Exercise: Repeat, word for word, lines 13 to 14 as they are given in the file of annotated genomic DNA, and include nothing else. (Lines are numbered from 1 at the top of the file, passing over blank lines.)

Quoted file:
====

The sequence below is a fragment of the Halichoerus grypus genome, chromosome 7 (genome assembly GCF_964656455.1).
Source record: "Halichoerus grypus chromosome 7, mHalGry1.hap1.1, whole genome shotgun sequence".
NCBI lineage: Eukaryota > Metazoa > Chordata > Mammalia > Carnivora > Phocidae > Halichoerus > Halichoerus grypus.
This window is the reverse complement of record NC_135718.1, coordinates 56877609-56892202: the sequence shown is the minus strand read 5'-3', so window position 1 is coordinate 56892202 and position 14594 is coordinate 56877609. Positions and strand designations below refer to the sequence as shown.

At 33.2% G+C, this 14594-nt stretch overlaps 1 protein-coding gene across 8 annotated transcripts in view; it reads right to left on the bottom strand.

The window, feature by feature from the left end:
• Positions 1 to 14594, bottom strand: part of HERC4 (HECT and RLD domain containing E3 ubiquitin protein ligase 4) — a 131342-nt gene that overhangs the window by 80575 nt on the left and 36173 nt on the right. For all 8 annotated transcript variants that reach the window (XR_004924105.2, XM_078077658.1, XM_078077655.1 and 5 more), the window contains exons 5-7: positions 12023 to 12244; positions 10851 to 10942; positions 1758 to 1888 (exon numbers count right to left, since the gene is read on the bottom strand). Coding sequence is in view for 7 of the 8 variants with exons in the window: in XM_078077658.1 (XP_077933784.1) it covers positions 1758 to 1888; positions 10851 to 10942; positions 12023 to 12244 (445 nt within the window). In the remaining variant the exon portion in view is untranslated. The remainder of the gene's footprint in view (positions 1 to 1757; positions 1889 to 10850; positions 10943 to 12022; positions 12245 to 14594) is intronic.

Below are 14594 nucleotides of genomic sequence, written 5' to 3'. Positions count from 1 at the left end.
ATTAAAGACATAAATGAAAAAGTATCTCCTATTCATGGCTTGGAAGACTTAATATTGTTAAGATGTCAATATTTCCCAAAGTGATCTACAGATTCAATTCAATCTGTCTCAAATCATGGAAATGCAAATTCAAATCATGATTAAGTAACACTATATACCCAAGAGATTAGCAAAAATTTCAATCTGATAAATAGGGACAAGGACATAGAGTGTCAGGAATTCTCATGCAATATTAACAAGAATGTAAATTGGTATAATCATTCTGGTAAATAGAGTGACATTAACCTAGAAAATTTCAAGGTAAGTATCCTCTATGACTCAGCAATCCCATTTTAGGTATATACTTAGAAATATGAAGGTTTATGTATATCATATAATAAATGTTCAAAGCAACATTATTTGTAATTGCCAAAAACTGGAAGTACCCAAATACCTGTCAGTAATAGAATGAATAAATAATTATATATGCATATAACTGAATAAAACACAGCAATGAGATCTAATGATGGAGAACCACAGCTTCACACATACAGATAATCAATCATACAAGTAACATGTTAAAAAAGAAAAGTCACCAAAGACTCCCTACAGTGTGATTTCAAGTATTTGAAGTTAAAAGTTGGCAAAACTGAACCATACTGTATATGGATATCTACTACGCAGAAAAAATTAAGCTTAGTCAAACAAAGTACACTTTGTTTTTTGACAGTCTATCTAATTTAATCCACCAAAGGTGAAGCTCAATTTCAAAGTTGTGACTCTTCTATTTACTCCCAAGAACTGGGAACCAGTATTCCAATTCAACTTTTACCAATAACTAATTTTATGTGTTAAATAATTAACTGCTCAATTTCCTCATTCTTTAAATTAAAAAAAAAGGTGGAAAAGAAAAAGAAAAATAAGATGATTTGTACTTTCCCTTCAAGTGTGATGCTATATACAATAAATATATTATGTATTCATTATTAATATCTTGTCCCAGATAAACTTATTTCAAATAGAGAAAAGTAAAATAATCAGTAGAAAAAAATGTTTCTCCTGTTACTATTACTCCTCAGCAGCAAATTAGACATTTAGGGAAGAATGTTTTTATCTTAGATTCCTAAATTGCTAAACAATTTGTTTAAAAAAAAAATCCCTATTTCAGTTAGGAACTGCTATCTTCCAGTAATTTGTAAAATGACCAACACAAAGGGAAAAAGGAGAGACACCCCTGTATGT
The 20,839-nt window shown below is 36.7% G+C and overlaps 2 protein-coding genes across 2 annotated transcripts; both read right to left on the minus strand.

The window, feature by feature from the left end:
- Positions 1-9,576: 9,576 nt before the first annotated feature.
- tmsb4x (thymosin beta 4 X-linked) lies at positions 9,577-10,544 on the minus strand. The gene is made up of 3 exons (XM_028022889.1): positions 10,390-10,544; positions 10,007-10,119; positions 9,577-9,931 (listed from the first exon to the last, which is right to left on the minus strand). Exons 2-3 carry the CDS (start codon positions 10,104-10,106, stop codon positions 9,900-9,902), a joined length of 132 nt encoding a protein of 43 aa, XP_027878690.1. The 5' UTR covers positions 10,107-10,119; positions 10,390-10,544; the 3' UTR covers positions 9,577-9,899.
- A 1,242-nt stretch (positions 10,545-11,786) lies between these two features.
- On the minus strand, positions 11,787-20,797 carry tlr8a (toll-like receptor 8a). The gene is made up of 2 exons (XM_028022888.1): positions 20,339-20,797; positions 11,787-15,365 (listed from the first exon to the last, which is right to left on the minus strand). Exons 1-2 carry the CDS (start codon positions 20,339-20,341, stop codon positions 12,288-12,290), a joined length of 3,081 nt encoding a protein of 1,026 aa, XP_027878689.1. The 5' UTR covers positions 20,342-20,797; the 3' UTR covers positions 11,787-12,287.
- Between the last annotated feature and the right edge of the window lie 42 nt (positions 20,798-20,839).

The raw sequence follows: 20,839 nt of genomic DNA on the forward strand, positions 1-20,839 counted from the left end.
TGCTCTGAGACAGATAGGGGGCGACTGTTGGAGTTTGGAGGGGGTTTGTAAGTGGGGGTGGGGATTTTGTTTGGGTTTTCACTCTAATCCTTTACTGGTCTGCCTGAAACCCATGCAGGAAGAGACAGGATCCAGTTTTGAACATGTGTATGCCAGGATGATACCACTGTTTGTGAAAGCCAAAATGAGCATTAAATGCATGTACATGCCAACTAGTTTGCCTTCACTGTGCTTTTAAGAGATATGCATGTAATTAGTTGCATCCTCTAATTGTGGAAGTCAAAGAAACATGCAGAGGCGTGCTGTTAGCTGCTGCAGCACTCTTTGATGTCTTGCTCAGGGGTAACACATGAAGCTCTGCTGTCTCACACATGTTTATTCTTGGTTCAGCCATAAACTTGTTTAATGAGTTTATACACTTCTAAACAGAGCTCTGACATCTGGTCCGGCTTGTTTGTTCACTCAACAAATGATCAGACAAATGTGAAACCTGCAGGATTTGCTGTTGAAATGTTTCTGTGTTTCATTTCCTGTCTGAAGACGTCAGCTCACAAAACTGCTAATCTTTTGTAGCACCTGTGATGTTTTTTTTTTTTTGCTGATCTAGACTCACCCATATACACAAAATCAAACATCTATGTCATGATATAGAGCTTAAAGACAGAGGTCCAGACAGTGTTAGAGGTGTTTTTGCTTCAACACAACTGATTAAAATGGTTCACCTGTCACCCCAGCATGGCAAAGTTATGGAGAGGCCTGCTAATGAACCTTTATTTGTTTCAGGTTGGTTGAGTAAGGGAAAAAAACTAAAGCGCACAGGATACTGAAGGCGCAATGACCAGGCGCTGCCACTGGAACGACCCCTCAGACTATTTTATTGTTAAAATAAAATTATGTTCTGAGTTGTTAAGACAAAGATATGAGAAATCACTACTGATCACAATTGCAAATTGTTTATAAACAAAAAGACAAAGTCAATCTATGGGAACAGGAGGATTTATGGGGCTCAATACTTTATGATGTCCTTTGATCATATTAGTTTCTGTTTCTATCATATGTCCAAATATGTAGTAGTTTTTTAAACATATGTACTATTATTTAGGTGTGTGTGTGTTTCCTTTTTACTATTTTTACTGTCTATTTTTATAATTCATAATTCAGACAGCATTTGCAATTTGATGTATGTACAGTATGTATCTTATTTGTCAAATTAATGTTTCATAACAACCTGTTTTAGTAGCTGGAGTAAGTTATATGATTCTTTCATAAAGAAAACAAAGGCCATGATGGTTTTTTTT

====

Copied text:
- tmsb4x (thymosin beta 4 X-linked) lies at positions 9,577-10,544 on the minus strand. The gene is made up of 3 exons (XM_028022889.1): positions 10,390-10,544; positions 10,007-10,119; positions 9,577-9,931 (listed from the first exon to the last, which is right to left on the minus strand). Exons 2-3 carry the CDS (start codon positions 10,104-10,106, stop codon positions 9,900-9,902), a joined length of 132 nt encoding a protein of 43 aa, XP_027878690.1. The 5' UTR covers positions 10,107-10,119; positions 10,390-10,544; the 3' UTR covers positions 9,577-9,899.
- A 1,242-nt stretch (positions 10,545-11,786) lies between these two features.